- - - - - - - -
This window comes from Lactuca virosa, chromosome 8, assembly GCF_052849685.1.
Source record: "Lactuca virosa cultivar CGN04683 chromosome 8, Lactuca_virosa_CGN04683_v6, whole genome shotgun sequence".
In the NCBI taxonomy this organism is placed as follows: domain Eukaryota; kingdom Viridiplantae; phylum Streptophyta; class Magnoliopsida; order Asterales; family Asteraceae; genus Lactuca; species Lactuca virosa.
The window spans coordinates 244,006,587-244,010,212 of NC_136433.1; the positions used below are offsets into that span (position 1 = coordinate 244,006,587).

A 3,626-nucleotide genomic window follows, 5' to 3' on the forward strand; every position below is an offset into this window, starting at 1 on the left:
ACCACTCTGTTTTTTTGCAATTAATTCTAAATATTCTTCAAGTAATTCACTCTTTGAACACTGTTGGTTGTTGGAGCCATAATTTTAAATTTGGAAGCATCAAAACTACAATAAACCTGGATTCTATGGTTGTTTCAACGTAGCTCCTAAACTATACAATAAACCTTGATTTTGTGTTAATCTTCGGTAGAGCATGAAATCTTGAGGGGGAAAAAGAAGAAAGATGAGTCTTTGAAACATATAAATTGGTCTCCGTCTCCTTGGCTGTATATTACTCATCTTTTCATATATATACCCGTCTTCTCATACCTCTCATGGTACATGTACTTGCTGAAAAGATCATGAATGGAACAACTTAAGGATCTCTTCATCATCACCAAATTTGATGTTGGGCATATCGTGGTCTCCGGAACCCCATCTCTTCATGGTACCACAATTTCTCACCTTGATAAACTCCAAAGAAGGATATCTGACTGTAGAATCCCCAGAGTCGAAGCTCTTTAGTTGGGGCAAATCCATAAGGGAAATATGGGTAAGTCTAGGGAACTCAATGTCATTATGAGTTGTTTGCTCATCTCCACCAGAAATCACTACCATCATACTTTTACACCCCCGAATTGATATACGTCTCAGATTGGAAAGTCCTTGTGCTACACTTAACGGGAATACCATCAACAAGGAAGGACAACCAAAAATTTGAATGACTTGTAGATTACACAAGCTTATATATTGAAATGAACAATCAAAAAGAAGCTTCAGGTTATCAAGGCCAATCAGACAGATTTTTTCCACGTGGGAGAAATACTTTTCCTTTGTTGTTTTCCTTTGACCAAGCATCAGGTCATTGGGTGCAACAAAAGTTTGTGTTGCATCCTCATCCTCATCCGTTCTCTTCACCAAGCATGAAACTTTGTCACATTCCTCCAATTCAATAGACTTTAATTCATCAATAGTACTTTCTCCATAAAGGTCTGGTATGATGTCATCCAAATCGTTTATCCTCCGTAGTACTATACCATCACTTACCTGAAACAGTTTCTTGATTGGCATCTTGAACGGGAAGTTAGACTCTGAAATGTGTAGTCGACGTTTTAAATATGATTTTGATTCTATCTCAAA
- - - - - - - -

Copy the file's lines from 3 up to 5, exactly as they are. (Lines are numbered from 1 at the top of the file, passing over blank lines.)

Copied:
In the NCBI taxonomy this organism is placed as follows: domain Eukaryota; kingdom Viridiplantae; phylum Streptophyta; class Magnoliopsida; order Asterales; family Asteraceae; genus Lactuca; species Lactuca virosa.
The window spans coordinates 244,006,587-244,010,212 of NC_136433.1; the positions used below are offsets into that span (position 1 = coordinate 244,006,587).

A 3,626-nucleotide genomic window follows, 5' to 3' on the forward strand; every position below is an offset into this window, starting at 1 on the left: